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A.Word.A.Daywith Anu Garg
Three years ago, our local football team here in Seattle won the NFL championship. Leading up to the Super Bowl game and afterward was an orgy of celebration, a non-stop display of team jingoism. Every other car, home, and shop had a “12th Man” banner. Half the population had a T-shirt or a cap with the team logo.
OK, I get it. Pride in the home team and all that. But could we display maybe 1% as much pride when a local author wins a National Book Award or a local scientist wins a Nobel prize?
When was the last time we had a parade for them, or for so many who contribute so much to make this world a better place: teachers, librarians, researchers, scientists, authors, poets, and others.
If I had my way, I’d make a teacher’s salary on par with a football coach’s salary, at least in public institutions. You want to pay the football coach more, sure, go ahead, as long as those who teach also get a pay raise. Why not? Whether you’re a football fan or not, you’d surely agree that teachers make a bigger contribution in this world.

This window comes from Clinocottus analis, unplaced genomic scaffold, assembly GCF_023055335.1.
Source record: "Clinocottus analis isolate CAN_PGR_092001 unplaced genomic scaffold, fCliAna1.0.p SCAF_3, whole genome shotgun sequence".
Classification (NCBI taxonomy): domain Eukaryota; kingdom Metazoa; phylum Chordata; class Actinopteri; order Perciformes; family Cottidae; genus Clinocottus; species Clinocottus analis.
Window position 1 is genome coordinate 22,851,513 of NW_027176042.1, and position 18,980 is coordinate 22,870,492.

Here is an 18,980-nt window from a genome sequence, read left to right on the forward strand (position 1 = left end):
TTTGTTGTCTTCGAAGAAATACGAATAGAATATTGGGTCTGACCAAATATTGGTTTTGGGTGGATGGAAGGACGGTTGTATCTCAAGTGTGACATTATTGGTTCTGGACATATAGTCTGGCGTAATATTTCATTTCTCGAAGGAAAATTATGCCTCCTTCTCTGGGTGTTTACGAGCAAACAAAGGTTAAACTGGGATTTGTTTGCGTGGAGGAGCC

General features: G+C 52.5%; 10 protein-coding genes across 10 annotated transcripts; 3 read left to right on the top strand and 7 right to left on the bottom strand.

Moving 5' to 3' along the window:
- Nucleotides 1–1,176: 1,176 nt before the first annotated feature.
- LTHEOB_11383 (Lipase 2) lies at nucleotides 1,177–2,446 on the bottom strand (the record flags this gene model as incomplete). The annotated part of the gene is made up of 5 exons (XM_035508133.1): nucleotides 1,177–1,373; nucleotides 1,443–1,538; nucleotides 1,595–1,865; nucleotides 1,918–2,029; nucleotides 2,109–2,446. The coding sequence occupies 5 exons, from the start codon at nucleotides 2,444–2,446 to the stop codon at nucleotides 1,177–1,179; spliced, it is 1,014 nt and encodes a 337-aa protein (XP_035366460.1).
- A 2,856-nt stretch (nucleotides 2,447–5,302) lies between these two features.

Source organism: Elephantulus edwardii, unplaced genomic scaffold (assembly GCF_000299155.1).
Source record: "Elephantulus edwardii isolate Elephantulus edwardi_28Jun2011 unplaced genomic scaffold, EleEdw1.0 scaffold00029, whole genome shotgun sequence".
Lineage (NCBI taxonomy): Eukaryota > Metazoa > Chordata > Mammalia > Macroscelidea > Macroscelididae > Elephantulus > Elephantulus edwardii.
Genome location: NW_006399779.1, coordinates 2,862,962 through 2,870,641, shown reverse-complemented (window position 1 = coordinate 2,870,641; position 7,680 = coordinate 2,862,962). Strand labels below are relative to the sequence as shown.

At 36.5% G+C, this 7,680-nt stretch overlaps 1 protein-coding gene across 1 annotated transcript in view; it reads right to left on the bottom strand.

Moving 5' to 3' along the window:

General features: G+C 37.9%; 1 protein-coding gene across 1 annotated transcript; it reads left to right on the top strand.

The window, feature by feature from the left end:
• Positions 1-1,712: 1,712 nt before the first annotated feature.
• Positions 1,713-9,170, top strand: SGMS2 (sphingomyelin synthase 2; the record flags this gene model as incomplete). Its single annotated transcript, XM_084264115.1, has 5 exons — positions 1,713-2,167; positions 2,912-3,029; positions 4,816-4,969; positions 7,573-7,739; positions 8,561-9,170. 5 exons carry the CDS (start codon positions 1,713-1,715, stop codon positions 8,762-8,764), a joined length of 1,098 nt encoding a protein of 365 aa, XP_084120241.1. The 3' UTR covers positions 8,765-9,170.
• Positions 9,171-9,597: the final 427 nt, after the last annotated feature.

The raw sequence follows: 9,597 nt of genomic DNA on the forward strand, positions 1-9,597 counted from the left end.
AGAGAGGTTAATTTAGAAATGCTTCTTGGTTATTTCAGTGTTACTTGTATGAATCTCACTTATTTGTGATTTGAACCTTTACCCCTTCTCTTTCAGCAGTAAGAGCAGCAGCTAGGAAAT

Whether you are a football fan or not, at least it has given us colorful terms in the English language. This week we see five words from football, basketball, baseball, cricket, and other ball games.
Monday morning quarterback
noun: One who criticizes others’ actions and offers alternatives with the benefit of hindsight.
In the US, professional football games are often played on Sundays. A quarterback in a football game is a player who directs the offensive play of the team. The term alludes to a person offering an alternative course of action after the fact, perhaps on a Monday morning around the office water cooler. Earliest documented use: 1930.
“With every major snowstorm comes the inevitable Monday morning quarterbacks and the ultimate question: What could Buffalo have done better?”
Phil Fairbanks; Socked But Plowing On; The Buffalo News (New York); Dec 29, 2001.
A THOUGHT FOR TODAY:In a consumer society there are inevitably two kinds of slaves: the prisoners of addiction and the prisoners of envy. -Ivan Illich, philosopher and priest (4 Sep 1926-2002)